The Chautauquan; A Weekly Newsmagazine. [Official Publication of Chautauqua Institution, a System of Popular Education] Volume 64

The Chautauquan; A Weekly Newsmagazine. [Official Publication of Chautauqua Institution, a System of Popular Education] Volume 64

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This historic book may have numerous typos and missing text. Purchasers can usually download a free scanned copy of the original book (without typos) from the publisher. Not indexed. Not illustrated. 1911 edition. Excerpt: ...constant friction over boundaries between the various republics, are the principal reasons why the peoples of South America would never consent to submit their destinies to a common governmental control. BIBLIOGRAPHY The South American Republics, $1.35 net; $1.60 net--part leather. By Thomas C. Dawson, 2 vols. Spanish-America. By Julian Hawthorne. The History of South America, $3.00 net. Translated from the Spanish by Adnah D. Jones. The Independence of South American Republics, $2.00 net. By Frederick L. Paxson. EAT in the form of steam has been and still is the greatest factor in the development of all lines of industry which require more power than is available from human labor. Practically all the power employed by the civilized world is supplied by the steam engine--it has freed the galley slave from his labors at the oars, it has relieved the horse from the work of drawing the street car, in short it has made possible all our modern methods of productioh and transportation. Before the railway train, no one thought of that great industry, the express business, which, starting in 1839, grew in two decades in importance represented by a capital of over thirty millions and which today with a capital of over seventy millions operates on over 200,000 miles of steam and electric railroads. The steam engine has made possible the subway car, the elevated train, and the electric light, for, contrary to a rather popular impression, electricity is not a source of power. The electrical machine, called the dynamo or generator, does not go of itself, it must be driven by a steam engine, gasoline engine, water wheel, or some other prime mover. Electricity is but a medium for transmission, as is a belt, or gears, or shafting. In Boston, alone, over...show more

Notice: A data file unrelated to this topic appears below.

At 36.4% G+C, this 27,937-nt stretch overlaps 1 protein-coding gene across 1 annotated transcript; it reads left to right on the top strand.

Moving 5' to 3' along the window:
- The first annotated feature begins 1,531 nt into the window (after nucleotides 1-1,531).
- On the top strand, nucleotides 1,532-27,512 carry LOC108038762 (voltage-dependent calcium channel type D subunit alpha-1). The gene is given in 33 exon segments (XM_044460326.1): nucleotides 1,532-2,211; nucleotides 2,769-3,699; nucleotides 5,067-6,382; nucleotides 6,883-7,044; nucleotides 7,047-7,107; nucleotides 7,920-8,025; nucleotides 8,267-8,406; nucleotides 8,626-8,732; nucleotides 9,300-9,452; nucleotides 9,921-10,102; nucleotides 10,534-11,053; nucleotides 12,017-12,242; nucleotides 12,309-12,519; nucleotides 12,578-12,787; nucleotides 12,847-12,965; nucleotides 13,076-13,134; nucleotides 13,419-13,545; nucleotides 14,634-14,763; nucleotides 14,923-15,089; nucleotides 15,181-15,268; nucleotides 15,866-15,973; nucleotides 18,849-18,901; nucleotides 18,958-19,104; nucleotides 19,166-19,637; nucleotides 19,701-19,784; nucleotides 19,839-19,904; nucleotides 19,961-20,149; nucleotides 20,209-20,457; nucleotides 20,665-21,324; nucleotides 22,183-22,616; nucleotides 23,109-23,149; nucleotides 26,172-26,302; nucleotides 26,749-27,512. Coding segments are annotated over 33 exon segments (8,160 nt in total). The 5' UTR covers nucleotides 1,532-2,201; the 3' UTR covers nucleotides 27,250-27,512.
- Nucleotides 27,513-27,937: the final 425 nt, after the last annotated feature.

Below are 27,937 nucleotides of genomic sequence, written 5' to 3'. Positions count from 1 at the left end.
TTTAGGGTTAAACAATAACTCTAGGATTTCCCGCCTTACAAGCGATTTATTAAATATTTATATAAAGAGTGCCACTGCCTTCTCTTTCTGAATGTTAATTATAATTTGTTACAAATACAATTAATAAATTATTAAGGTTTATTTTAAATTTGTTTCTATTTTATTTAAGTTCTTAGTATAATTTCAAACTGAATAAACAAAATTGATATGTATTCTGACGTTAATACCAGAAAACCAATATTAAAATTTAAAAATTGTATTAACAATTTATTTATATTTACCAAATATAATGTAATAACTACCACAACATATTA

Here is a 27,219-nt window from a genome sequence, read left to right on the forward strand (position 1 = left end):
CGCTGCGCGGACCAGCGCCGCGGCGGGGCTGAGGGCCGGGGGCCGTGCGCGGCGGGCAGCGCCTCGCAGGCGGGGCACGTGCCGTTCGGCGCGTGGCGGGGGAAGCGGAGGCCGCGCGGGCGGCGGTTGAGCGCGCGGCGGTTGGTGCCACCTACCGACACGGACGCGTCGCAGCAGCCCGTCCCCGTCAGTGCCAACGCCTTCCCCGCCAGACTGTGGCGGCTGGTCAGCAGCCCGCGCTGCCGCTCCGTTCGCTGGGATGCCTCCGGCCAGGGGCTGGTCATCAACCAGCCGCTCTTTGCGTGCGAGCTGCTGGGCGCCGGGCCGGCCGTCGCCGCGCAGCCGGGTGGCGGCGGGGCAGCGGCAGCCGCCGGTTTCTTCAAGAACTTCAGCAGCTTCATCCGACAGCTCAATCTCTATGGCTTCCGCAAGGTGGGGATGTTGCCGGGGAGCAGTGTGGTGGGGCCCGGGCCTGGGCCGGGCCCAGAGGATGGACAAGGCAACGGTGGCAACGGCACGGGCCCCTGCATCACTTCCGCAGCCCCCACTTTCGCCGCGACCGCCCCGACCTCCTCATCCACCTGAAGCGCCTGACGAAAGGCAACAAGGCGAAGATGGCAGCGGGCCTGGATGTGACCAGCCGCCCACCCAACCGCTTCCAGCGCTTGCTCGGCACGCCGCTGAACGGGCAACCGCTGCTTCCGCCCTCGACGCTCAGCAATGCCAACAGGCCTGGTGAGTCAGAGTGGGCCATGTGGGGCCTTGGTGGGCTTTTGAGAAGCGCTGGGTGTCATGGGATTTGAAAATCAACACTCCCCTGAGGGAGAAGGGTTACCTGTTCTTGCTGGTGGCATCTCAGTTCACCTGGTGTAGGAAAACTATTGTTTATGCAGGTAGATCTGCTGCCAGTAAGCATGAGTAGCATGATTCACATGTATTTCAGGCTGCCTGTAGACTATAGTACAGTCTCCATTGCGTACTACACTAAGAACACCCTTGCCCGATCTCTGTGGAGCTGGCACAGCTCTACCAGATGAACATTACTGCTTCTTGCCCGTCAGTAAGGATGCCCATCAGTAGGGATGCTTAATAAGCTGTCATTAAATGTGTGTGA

Product details

  • Paperback | 114 pages
  • 189 x 246 x 6mm | 218g
  • Rarebooksclub.com
  • United States
  • English
  • black & white illustrations
  • 1236856457
  • 9781236856456